President Harry S. Truman
World War II had an enormous impact on children in our community. I was five when the U.S. entered the war in 1942 and was about to enter third grade when the war ended in August, 1945. My dad was in the Navy in the Pacific. We learned about wartime events from family, from radio and the Movietone News, and from our teachers and the Weekly Reader at school. President Franklin D. Roosevelt, of course, was a central leader of the allies’ efforts in World War II, and consequently the nation was shocked and frightened when Roosevelt died on April 12, 1945. His vice-presidential successor, Harry Truman, was a relatively obscure senator from Missouri who had run a haberdashery in Kansas City before beginning his political career. Despite controversy that continues to the present day about Truman’s decision to unleash the atomic bomb, he was credited with bringing the war to an end. We children, whose fathers would soon be coming home, regarded him as a hero who had risen to the occasion. Unpopular in his day, Truman was recently ranked fifth among U.S. presidents in a C-Span poll.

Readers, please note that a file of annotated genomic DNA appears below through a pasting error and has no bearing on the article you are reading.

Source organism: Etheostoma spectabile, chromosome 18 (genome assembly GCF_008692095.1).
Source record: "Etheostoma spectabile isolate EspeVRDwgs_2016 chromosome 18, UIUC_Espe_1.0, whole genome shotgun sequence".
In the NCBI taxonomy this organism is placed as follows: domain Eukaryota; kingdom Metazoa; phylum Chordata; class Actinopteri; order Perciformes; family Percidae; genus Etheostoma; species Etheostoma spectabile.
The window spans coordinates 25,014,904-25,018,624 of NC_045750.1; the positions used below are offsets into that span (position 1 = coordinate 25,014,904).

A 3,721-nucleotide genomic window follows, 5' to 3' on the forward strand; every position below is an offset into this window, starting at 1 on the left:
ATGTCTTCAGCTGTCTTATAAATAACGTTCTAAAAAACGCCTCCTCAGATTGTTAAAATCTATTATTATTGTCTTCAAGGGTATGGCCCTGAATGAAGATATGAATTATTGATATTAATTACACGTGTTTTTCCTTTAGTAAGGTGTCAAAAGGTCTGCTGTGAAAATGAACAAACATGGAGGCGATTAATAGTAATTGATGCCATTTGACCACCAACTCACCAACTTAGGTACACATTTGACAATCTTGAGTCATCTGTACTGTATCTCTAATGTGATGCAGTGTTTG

Many of the heroes of my childhood, of course, were college and professional athletes. Menominee is located 45 miles north of Green Bay, and the adults and kids in our community were avid members of Packerland. The Packers had won NFL championships in 1936, 1939, and 1944, thanks in good part to their star player, split end Don Hutson. Historians of the game conclude that Hutson created many of the modern pass routes used in the NFL today. During Hutson’s eleven seasons with the Packers, he was an eight-time All-Pro selection and was named the NFL’s Most Valuable Player twice. By the time of his retirement in 1945, Hutson held nearly every major NFL receiving record, including career receptions, yards gained, and touchdowns. He still holds the Packers’ record for most receptions in a game. We kids playing touch football at Triangle Park all pretended to be Don Hutson when we ran out for a pass.